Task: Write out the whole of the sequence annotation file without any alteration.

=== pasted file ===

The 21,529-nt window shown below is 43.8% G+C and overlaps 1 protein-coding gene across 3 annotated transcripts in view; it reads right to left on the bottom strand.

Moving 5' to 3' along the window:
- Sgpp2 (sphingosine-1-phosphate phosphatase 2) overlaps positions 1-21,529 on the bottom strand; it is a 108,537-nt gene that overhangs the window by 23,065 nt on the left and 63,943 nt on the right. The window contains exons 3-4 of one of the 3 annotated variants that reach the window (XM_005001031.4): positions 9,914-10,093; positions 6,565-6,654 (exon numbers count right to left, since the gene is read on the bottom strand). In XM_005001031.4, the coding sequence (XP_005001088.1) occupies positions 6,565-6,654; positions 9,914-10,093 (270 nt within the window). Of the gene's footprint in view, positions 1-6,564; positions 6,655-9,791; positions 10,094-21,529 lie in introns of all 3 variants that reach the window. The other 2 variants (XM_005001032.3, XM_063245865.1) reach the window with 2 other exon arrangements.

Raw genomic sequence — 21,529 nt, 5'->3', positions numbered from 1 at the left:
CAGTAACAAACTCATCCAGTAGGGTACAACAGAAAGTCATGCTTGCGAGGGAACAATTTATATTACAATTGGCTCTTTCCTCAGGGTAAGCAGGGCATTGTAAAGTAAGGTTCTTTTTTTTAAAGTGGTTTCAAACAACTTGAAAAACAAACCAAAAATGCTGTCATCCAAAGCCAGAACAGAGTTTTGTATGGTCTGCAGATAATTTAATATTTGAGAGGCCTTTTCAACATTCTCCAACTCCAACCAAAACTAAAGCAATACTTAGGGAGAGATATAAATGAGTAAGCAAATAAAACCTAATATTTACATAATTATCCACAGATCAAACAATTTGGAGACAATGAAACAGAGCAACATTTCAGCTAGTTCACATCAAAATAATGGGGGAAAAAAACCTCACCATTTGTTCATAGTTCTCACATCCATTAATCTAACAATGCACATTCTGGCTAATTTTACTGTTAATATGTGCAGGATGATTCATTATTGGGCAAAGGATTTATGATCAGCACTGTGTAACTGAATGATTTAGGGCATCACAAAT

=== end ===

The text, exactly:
The 21,529-nt window shown below is 43.8% G+C and overlaps 1 protein-coding gene across 3 annotated transcripts in view; it reads right to left on the bottom strand.

Moving 5' to 3' along the window:
- Sgpp2 (sphingosine-1-phosphate phosphatase 2) overlaps positions 1-21,529 on the bottom strand; it is a 108,537-nt gene that overhangs the window by 23,065 nt on the left and 63,943 nt on the right. The window contains exons 3-4 of one of the 3 annotated variants that reach the window (XM_005001031.4): positions 9,914-10,093; positions 6,565-6,654 (exon numbers count right to left, since the gene is read on the bottom strand). In XM_005001031.4, the coding sequence (XP_005001088.1) occupies positions 6,565-6,654; positions 9,914-10,093 (270 nt within the window). Of the gene's footprint in view, positions 1-6,564; positions 6,655-9,791; positions 10,094-21,529 lie in introns of all 3 variants that reach the window. The other 2 variants (XM_005001032.3, XM_063245865.1) reach the window with 2 other exon arrangements.

Raw genomic sequence — 21,529 nt, 5'->3', positions numbered from 1 at the left:
CAGTAACAAACTCATCCAGTAGGGTACAACAGAAAGTCATGCTTGCGAGGGAACAATTTATATTACAATTGGCTCTTTCCTCAGGGTAAGCAGGGCATTGTAAAGTAAGGTTCTTTTTTTTAAAGTGGTTTCAAACAACTTGAAAAACAAACCAAAAATGCTGTCATCCAAAGCCAGAACAGAGTTTTGTATGGTCTGCAGATAATTTAATATTTGAGAGGCCTTTTCAACATTCTCCAACTCCAACCAAAACTAAAGCAATACTTAGGGAGAGATATAAATGAGTAAGCAAATAAAACCTAATATTTACATAATTATCCACAGATCAAACAATTTGGAGACAATGAAACAGAGCAACATTTCAGCTAGTTCACATCAAAATAATGGGGGAAAAAAACCTCACCATTTGTTCATAGTTCTCACATCCATTAATCTAACAATGCACATTCTGGCTAATTTTACTGTTAATATGTGCAGGATGATTCATTATTGGGCAAAGGATTTATGATCAGCACTGTGTAACTGAATGATTTAGGGCATCACAAAT